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A tale of two dorpies in the Varsity Cup


Tuks Stadium — You can spend your entire life in Johannesburg and still not understand the dorpie just up the road.

Pretoria’s topography is distinct. The hustle and bustle of Jozi is absent. Life is different.

The contrast in culture is never more evident than on game day. By game day we mean normal, casual varsity rugby.

Except it’s not that casual. That much is apparent as soon you drive past what used to be Hatfield Square. Students cram into local hangouts, decked in their white Tuks shirts with an orange flash through the middle. Cars line either side of the final avenue as the bulging stream continues to descend on the stadium.

Soon after kick-off it’s filled to capacity. Despondent late-comers meander outside the gate hoping extra tickets will miraculously become available. I was not too proud to have to plead media status to gain entry. We’re used to our empty stadiums further south down the N1 — bar the odd big match, pre-booking tickets is generally not a concern.

That mentality is nothing short of ignorance. Everyone here wants to see the champions Maties come to town. Tuks has played multiple finals against their Stellenbosch rivals and the fixture is one that’s looked forward to every February. Two rugby-loving “nations” clashing for bragging rights.

What follows is more spectacle than grudge match. Through the lens of a Jo’burger, it approaches the bizarre. Rugby at the University of Johannesburg, though fervent, is not on this level. The less said about what goes on at Wits the better.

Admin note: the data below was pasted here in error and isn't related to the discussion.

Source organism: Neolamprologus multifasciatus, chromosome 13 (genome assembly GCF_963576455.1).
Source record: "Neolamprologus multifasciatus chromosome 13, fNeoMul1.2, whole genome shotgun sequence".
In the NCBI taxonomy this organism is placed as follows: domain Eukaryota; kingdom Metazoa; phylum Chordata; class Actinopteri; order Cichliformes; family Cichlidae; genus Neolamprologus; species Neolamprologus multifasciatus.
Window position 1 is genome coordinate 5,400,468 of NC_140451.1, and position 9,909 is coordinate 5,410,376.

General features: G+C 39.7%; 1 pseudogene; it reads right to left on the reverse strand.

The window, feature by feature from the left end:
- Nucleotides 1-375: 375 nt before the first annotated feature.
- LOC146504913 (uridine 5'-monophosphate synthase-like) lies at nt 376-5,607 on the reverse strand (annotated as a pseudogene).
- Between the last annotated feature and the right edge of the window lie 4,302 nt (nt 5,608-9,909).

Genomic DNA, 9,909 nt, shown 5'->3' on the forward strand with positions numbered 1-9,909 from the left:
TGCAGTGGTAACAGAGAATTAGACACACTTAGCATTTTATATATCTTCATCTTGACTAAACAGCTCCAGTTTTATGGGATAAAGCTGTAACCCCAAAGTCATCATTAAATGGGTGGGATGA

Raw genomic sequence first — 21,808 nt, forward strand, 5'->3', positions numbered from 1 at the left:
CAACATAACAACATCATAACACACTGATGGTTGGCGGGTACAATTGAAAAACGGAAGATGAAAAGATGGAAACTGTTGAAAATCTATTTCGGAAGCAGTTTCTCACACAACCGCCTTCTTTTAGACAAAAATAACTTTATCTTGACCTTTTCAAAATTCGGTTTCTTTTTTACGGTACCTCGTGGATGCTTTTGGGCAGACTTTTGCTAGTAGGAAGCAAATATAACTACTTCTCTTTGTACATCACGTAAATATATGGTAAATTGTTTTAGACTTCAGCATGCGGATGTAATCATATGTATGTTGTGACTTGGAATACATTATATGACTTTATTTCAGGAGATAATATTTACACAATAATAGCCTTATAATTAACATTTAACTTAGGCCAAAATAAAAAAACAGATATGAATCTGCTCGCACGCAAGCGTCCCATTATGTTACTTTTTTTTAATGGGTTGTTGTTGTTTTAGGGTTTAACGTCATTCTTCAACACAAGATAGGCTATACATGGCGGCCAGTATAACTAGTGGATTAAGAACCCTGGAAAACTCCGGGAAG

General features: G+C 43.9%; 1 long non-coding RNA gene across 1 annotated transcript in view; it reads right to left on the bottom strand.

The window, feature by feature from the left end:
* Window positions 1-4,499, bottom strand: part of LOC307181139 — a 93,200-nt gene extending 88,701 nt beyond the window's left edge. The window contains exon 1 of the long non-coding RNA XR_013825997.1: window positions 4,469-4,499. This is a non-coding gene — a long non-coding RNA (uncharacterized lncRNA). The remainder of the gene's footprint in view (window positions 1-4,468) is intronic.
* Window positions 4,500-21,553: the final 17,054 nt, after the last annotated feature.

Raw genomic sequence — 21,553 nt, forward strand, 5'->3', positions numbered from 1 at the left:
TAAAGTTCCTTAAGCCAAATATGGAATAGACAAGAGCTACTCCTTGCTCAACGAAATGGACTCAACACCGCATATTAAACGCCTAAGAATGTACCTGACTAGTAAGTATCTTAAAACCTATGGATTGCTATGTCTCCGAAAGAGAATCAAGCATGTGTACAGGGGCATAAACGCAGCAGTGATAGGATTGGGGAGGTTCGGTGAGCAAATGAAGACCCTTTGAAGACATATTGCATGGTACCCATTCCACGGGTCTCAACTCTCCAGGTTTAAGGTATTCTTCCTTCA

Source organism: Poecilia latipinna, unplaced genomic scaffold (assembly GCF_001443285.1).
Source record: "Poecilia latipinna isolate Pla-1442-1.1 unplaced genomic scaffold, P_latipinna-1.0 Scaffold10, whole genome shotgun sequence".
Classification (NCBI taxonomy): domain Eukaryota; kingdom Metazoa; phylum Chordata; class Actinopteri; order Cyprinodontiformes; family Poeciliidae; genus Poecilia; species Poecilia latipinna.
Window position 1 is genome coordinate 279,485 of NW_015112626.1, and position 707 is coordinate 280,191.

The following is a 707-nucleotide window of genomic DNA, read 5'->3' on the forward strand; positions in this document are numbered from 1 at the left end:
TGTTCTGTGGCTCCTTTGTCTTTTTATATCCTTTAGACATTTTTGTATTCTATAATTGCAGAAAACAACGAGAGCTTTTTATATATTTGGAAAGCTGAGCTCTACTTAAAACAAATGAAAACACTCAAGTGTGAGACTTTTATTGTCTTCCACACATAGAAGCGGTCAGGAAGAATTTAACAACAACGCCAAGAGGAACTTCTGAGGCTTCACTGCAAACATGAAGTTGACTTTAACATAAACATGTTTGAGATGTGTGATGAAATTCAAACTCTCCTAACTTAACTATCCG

The cliques littered among the thousands present are one of the first things that catch the eye. Residences — such as Boekenhout and Taaibos — have their names emblazoned on the backs of shirts. Student representative council members walk around in their striped blazers. Faculty representatives have similar but more prep-boy suits.

Others in the crowd are happy to wear the rugby replicas, the odd football jersey or orange “Tuks of niks” Ts. Almost everyone has something to mark their allegiance. Something meant to affirm their identity at a glance; to demonstrate they are part of the #StripeGeneration.

Their side pays off the faith showed in them in the first half. Maties are largely kept in their own half and strangled of opportunities. The Tuks dominance only intensifies the jovial atmosphere. Conversely, when the home side begin to drop at the restart, so does the atmosphere.

A sombre tone settles over proceedings as the visitors force their way into the lead. At this point many are more concerned about their social circles anyway, but those who remain focused are growing increasingly frustrated with the number of misplaced, and simply stupid, passes.

From the embankment to the south, only two people, presumably Stellenbosch expats, are revelling in this stuttered game flow. They’re clad in tiny brown sunhats, light-blue checked shirts and khaki shorts. Grown tweelings from afar.

Tuks still can’t push through. Commentators blare through the system pretty much throughout the whole affair. Not much about the game but other nonsense such as announcing birthdays or “hey ladies, this bachelor is only 19!”

A crucial missed penalty almost snuffs out the hope that remains.

The tweelings drink and proudly stand and shout. They become particularly raucous when Summer of 69 begins to play.

Ultimately, no one looked too bothered when the last 10 minutes inevitably played out to a home loss — at least not as the locals departed for Aandklas, the infamous drinking hole in Hatfield.

As for this Jo’burger, it’s a long trip home with plenty of time to think about what has just transpired.

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Luke Feltham

Luke Feltham runs the Mail & Guardian's sports desk. He was previously the online day editor.

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